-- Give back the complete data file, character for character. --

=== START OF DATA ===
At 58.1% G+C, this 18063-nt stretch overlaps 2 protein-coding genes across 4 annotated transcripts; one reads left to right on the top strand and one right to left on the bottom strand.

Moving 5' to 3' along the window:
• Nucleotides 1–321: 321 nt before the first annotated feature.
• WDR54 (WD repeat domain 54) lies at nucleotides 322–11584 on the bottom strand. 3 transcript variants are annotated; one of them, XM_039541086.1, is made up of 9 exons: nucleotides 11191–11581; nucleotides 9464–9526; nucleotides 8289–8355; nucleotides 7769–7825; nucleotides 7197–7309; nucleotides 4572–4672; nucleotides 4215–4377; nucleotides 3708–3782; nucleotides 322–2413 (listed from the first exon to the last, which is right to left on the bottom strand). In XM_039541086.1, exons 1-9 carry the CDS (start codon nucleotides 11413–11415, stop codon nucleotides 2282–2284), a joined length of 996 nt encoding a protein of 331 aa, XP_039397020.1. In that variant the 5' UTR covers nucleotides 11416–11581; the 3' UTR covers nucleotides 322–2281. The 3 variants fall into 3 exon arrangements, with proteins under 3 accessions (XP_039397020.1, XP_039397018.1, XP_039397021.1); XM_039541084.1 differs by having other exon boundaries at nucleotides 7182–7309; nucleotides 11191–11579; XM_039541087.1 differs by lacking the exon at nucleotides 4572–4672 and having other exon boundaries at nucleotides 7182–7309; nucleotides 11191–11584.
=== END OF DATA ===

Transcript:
At 58.1% G+C, this 18063-nt stretch overlaps 2 protein-coding genes across 4 annotated transcripts; one reads left to right on the top strand and one right to left on the bottom strand.

Moving 5' to 3' along the window:
• Nucleotides 1–321: 321 nt before the first annotated feature.
• WDR54 (WD repeat domain 54) lies at nucleotides 322–11584 on the bottom strand. 3 transcript variants are annotated; one of them, XM_039541086.1, is made up of 9 exons: nucleotides 11191–11581; nucleotides 9464–9526; nucleotides 8289–8355; nucleotides 7769–7825; nucleotides 7197–7309; nucleotides 4572–4672; nucleotides 4215–4377; nucleotides 3708–3782; nucleotides 322–2413 (listed from the first exon to the last, which is right to left on the bottom strand). In XM_039541086.1, exons 1-9 carry the CDS (start codon nucleotides 11413–11415, stop codon nucleotides 2282–2284), a joined length of 996 nt encoding a protein of 331 aa, XP_039397020.1. In that variant the 5' UTR covers nucleotides 11416–11581; the 3' UTR covers nucleotides 322–2281. The 3 variants fall into 3 exon arrangements, with proteins under 3 accessions (XP_039397020.1, XP_039397018.1, XP_039397021.1); XM_039541084.1 differs by having other exon boundaries at nucleotides 7182–7309; nucleotides 11191–11579; XM_039541087.1 differs by lacking the exon at nucleotides 4572–4672 and having other exon boundaries at nucleotides 7182–7309; nucleotides 11191–11584.